- Author: Johanna Leggatt
- Posted: October 29, 2021
We Need to Change the Image of What a Typical Accountant Looks Like
Wilman-Nyoongar woman Shelley Cable is on an ambitious quest to ensure Indigenous Australians are fairly represented in our workforce, including in the C-suite.
CEO of the Minderoo Foundation’s Generation One initiative, Shelley Cable, is often asked by employers for referrals to Indigenous accountants to help increase their numbers across Australia’s business landscape
Unfortunately, it rarely makes a difference.
“The natural reaction to the problem is for people to assume they need to go and hire an Indigenous accountant or CFO,” Cable says.
“But it’s far from helpful as the existing Indigenous accountants are already in secure work because everyone knows how rare they are.”
Cable, a Wilman-Nyoongar woman from Perth, believes the focus should instead be on encouraging more Indigenous people to study finance, such as via high school programs that encourage Indigenous people into book-keeping or other precursor subjects.
“This needs to be addressed much earlier in the pipeline at school as there are hardly any Indigenous commerce and business students at university, let alone accounting majors,” she says.
“We need to tell a new story and change the image of what a typical accountant looks like.”
Closing the data gap
The Generation One initiative hopes to go some way to address this employment disparity with its “very bold mission” to get 300,000 more Indigenous Australians into work by 2040.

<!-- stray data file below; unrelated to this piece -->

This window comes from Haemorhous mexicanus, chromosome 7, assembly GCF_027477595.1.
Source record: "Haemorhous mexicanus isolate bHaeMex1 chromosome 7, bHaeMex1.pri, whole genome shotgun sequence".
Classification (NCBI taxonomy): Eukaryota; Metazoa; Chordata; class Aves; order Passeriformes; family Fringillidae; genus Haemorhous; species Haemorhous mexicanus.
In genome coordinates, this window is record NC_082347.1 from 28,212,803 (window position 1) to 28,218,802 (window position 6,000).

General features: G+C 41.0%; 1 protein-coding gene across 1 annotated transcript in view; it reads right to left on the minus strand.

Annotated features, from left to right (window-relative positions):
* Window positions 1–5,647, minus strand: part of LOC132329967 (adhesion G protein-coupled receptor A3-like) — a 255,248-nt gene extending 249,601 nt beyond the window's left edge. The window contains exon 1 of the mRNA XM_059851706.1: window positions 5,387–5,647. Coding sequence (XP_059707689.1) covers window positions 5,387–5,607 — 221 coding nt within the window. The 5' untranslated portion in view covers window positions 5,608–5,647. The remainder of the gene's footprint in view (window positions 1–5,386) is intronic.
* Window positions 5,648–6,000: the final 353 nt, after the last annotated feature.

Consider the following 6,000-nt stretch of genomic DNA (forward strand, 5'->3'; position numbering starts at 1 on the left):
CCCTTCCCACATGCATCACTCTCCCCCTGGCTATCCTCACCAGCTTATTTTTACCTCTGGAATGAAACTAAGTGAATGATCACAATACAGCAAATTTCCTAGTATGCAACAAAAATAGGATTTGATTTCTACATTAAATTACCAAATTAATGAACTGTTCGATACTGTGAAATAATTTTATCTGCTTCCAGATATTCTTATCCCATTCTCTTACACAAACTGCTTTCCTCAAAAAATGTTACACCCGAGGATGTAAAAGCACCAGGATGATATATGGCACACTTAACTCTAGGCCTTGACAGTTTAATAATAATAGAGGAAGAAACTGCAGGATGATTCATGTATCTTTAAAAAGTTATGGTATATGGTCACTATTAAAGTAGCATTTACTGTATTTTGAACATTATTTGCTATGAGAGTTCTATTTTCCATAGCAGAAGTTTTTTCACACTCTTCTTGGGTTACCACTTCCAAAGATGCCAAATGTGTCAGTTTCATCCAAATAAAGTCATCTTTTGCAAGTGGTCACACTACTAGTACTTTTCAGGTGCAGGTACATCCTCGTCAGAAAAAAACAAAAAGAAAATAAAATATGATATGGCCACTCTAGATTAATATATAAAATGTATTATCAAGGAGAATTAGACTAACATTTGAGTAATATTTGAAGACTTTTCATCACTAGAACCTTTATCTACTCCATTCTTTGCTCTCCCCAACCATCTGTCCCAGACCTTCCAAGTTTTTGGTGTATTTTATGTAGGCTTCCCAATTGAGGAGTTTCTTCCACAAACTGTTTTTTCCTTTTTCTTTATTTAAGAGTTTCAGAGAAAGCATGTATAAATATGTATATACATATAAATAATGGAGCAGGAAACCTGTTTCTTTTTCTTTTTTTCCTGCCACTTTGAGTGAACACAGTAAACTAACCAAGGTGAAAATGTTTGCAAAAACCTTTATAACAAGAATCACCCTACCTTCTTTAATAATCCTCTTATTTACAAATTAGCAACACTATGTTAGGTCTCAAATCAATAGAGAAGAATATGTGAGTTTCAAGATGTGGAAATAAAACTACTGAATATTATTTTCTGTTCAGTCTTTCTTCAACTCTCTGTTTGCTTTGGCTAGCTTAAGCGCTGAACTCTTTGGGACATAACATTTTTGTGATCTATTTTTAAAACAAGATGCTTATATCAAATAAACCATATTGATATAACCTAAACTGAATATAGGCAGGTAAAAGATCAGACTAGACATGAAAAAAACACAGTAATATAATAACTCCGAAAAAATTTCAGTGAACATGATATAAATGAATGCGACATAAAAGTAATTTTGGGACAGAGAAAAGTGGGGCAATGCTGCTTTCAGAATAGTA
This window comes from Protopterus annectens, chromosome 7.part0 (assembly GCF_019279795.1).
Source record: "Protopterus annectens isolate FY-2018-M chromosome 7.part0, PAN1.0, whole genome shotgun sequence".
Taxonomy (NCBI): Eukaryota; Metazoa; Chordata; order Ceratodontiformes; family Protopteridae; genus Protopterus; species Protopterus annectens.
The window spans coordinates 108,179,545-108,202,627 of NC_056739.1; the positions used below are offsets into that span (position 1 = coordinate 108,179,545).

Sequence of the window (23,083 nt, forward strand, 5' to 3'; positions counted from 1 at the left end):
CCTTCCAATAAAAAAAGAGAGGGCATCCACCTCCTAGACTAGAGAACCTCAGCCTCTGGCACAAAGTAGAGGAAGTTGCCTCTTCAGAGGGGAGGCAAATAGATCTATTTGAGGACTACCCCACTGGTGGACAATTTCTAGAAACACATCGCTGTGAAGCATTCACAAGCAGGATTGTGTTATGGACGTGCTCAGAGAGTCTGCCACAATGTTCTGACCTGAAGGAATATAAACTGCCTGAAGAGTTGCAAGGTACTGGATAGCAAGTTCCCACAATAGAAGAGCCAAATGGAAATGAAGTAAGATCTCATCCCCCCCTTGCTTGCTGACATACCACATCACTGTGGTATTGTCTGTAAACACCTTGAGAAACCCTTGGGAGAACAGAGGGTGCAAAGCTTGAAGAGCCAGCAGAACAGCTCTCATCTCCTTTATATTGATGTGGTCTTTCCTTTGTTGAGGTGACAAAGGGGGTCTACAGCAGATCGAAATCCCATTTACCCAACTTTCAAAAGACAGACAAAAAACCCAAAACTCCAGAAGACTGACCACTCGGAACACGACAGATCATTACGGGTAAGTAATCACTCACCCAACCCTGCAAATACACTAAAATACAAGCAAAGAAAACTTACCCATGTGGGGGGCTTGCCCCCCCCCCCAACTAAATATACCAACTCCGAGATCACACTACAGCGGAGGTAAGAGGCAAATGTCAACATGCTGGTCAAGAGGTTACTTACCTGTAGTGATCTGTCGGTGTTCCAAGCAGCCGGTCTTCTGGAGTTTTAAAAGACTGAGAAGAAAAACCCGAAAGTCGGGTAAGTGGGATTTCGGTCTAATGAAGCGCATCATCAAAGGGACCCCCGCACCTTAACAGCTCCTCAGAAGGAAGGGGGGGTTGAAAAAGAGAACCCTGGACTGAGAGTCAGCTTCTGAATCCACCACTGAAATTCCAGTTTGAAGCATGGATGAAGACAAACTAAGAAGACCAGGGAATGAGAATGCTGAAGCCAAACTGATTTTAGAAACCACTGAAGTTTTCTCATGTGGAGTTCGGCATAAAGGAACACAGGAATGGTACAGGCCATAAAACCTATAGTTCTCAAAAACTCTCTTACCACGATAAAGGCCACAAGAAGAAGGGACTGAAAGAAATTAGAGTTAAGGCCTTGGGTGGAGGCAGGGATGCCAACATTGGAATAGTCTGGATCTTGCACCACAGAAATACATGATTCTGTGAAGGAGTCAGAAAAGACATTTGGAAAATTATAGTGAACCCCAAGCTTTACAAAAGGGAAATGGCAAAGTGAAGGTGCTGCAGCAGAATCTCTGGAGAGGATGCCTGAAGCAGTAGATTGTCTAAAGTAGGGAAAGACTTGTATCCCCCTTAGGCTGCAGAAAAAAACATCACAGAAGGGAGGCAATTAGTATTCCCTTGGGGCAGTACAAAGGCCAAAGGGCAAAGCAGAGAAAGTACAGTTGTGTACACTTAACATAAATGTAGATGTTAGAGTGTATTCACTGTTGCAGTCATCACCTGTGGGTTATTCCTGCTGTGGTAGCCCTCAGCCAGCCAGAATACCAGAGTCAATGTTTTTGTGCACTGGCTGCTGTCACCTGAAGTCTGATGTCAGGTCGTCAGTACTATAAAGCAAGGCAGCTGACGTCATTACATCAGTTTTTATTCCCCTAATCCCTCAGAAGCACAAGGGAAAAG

However, as Cable, notes their mission is somewhat hamstrung by a lack of up-to-date data.
At the beginning of the pandemic, Generation One commissioned Deloitte to report on how Indigenous employment was likely to be impacted by the virus, however the consultancy firm reported back there was a dearth of data to work with — the latest figures on Indigenous employment were recorded during the 2016 census.
“So that was kind of a horrifying moment for me and the team to realise that we actually could be facing the biggest hit to Indigenous employment in Australia’s history and we wouldn’t even know,” Cable says.
As a result, Generation One is spearheading the creation of an Indigenous Employment Index, to be released in March, which will engage
with some of Australia’s largest employers to establish a baseline for the state of Indigenous employment parity, identify what practices to achieve
sustainable Indigenous employment, and enable organisations to report on progress.
“It’s about transparency, it’s about accountability, it’s about measuring progress,” Cable says.
The Index, however, will aim to extend beyond mere targets, and takes a holistic approach to the issue of Indigenous employment.
“There’s a whole system of Indigenous employment: there’s not only recruitment and attraction, but there’s also the question of retention and workplace culture, and particularly cultural safety,” Cable says.
“So this will be Australia’s first look as to what those practices are and hopefully we can get a sense of which levers organisations can pull in order to drive positive Indigenous employment results.”
Origins of inequality
As Cable notes it is hard to identify a single contributing factor for such woeful under-representation of Indigenous people in finance and professional services more broadly.
She notes, however, that money has often had a negative influence on Indigenous communities.
“If you look at what royalties have done to some communities, it’s actually just created division, and living conditions haven’t improved as a result,” she notes.
Plus, there are cultural differences between the highly individualist western approach to money, finances and savings, Cable adds, and the more collectivist ethos of Indigenous peoples.
“In an Indigenous context, often there is no such thing as individual savings, and if you have money you give it to your family and your extended family,” she says.